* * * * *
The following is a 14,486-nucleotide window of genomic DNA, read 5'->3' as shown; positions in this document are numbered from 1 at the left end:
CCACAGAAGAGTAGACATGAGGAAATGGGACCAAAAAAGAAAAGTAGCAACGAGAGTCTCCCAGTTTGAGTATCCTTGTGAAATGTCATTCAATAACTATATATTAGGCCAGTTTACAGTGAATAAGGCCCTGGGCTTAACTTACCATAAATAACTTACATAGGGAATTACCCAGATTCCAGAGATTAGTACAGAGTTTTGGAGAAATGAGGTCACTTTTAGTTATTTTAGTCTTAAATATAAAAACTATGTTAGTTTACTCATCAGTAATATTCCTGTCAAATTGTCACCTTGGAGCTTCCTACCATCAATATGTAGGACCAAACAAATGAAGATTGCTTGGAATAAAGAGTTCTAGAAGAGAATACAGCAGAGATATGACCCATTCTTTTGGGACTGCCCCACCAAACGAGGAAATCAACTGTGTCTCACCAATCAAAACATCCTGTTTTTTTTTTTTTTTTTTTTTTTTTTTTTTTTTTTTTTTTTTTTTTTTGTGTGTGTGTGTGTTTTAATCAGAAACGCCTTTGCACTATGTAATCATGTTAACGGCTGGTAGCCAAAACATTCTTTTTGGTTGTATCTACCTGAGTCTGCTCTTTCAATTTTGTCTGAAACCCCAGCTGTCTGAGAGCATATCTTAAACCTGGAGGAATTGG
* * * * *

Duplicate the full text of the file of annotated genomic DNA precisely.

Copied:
The following is a 14,486-nucleotide window of genomic DNA, read 5'->3' as shown; positions in this document are numbered from 1 at the left end:
CCACAGAAGAGTAGACATGAGGAAATGGGACCAAAAAAGAAAAGTAGCAACGAGAGTCTCCCAGTTTGAGTATCCTTGTGAAATGTCATTCAATAACTATATATTAGGCCAGTTTACAGTGAATAAGGCCCTGGGCTTAACTTACCATAAATAACTTACATAGGGAATTACCCAGATTCCAGAGATTAGTACAGAGTTTTGGAGAAATGAGGTCACTTTTAGTTATTTTAGTCTTAAATATAAAAACTATGTTAGTTTACTCATCAGTAATATTCCTGTCAAATTGTCACCTTGGAGCTTCCTACCATCAATATGTAGGACCAAACAAATGAAGATTGCTTGGAATAAAGAGTTCTAGAAGAGAATACAGCAGAGATATGACCCATTCTTTTGGGACTGCCCCACCAAACGAGGAAATCAACTGTGTCTCACCAATCAAAACATCCTGTTTTTTTTTTTTTTTTTTTTTTTTTTTTTTTTTTTTTTTTTTTTTTTTGTGTGTGTGTGTGTTTTAATCAGAAACGCCTTTGCACTATGTAATCATGTTAACGGCTGGTAGCCAAAACATTCTTTTTGGTTGTATCTACCTGAGTCTGCTCTTTCAATTTTGTCTGAAACCCCAGCTGTCTGAGAGCATATCTTAAACCTGGAGGAATTGG